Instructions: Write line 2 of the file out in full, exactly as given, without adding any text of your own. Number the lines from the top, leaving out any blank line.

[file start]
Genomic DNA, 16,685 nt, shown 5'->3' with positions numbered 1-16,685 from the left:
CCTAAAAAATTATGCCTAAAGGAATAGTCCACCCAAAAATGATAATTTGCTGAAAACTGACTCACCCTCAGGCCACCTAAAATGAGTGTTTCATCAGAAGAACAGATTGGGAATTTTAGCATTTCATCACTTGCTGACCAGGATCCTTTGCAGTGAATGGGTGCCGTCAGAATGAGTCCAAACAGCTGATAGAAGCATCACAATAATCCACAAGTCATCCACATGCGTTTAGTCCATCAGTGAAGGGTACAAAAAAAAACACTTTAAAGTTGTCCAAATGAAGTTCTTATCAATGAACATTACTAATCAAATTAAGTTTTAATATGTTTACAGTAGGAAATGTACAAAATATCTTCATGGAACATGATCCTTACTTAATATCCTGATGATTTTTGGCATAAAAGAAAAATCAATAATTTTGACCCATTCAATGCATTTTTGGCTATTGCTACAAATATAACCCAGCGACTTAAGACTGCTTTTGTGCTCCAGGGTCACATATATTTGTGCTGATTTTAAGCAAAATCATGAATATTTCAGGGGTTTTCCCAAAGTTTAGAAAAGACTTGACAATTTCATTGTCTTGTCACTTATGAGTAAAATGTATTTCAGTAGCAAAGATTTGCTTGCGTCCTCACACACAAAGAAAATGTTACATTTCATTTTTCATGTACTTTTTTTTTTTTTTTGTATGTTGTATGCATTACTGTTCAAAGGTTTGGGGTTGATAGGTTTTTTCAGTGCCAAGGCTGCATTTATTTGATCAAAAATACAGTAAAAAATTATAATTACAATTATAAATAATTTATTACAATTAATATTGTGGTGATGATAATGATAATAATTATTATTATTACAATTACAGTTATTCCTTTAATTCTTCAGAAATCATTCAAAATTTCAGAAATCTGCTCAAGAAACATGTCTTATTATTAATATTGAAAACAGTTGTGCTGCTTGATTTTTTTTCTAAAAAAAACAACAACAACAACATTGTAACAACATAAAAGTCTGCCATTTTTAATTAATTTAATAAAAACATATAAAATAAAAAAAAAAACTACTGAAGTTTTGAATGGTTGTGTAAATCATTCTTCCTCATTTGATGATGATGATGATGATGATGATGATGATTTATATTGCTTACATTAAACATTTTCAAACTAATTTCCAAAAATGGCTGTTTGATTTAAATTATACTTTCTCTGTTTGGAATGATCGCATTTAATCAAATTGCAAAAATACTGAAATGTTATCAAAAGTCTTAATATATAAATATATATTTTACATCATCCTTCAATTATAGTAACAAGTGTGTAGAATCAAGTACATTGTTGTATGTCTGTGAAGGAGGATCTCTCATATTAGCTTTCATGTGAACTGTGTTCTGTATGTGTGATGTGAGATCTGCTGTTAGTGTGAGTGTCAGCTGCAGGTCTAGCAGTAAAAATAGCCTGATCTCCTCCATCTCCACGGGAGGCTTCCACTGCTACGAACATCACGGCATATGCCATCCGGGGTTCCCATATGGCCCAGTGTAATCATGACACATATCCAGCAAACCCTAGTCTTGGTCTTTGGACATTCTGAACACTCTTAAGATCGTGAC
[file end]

CCTAAAAAATTATGCCTAAAGGAATAGTCCACCCAAAAATGATAATTTGCTGAAAACTGACTCACCCTCAGGCCACCTAAAATGAGTGTTTCATCAGAAGAACAGATTGGGAATTTTAGCATTTCATCACTTGCTGACCAGGATCCTTTGCAGTGAATGGGTGCCGTCAGAATGAGTCCAAACAGCTGATAGAAGCATCACAATAATCCACAAGTCATCCACATGCGTTTAGTCCATCAGTGAAGGGTACAAAAAAAAACACTTTAAAGTTGTCCAAATGAAGTTCTTATCAATGAACATTACTAATCAAATTAAGTTTTAATATGTTTACAGTAGGAAATGTACAAAATATCTTCATGGAACATGATCCTTACTTAATATCCTGATGATTTTTGGCATAAAAGAAAAATCAATAATTTTGACCCATTCAATGCATTTTTGGCTATTGCTACAAATATAACCCAGCGACTTAAGACTGCTTTTGTGCTCCAGGGTCACATATATTTGTGCTGATTTTAAGCAAAATCATGAATATTTCAGGGGTTTTCCCAAAGTTTAGAAAAGACTTGACAATTTCATTGTCTTGTCACTTATGAGTAAAATGTATTTCAGTAGCAAAGATTTGCTTGCGTCCTCACACACAAAGAAAATGTTACATTTCATTTTTCATGTACTTTTTTTTTTTTTTTGTATGTTGTATGCATTACTGTTCAAAGGTTTGGGGTTGATAGGTTTTTTCAGTGCCAAGGCTGCATTTATTTGATCAAAAATACAGTAAAAAATTATAATTACAATTATAAATAATTTATTACAATTAATATTGTGGTGATGATAATGATAATAATTATTATTATTACAATTACAGTTATTCCTTTAATTCTTCAGAAATCATTCAAAATTTCAGAAATCTGCTCAAGAAACATGTCTTATTATTAATATTGAAAACAGTTGTGCTGCTTGATTTTTTTTCTAAAAAAAACAACAACAACAACATTGTAACAACATAAAAGTCTGCCATTTTTAATTAATTTAATAAAAACATATAAAATAAAAAAAAAAACTACTGAAGTTTTGAATGGTTGTGTAAATCATTCTTCCTCATTTGATGATGATGATGATGATGATGATGATGATTTATATTGCTTACATTAAACATTTTCAAACTAATTTCCAAAAATGGCTGTTTGATTTAAATTATACTTTCTCTGTTTGGAATGATCGCATTTAATCAAATTGCAAAAATACTGAAATGTTATCAAAAGTCTTAATATATAAATATATATTTTACATCATCCTTCAATTATAGTAACAAGTGTGTAGAATCAAGTACATTGTTGTATGTCTGTGAAGGAGGATCTCTCATATTAGCTTTCATGTGAACTGTGTTCTGTATGTGTGATGTGAGATCTGCTGTTAGTGTGAGTGTCAGCTGCAGGTCTAGCAGTAAAAATAGCCTGATCTCCTCCATCTCCACGGGAGGCTTCCACTGCTACGAACATCACGGCATATGCCATCCGGGGTTCCCATATGGCCCAGTGTAATCATGACACATATCCAGCAAACCCTAGTCTTGGTCTTTGGACATTCTGAACACTCTTAAGATCGTGAC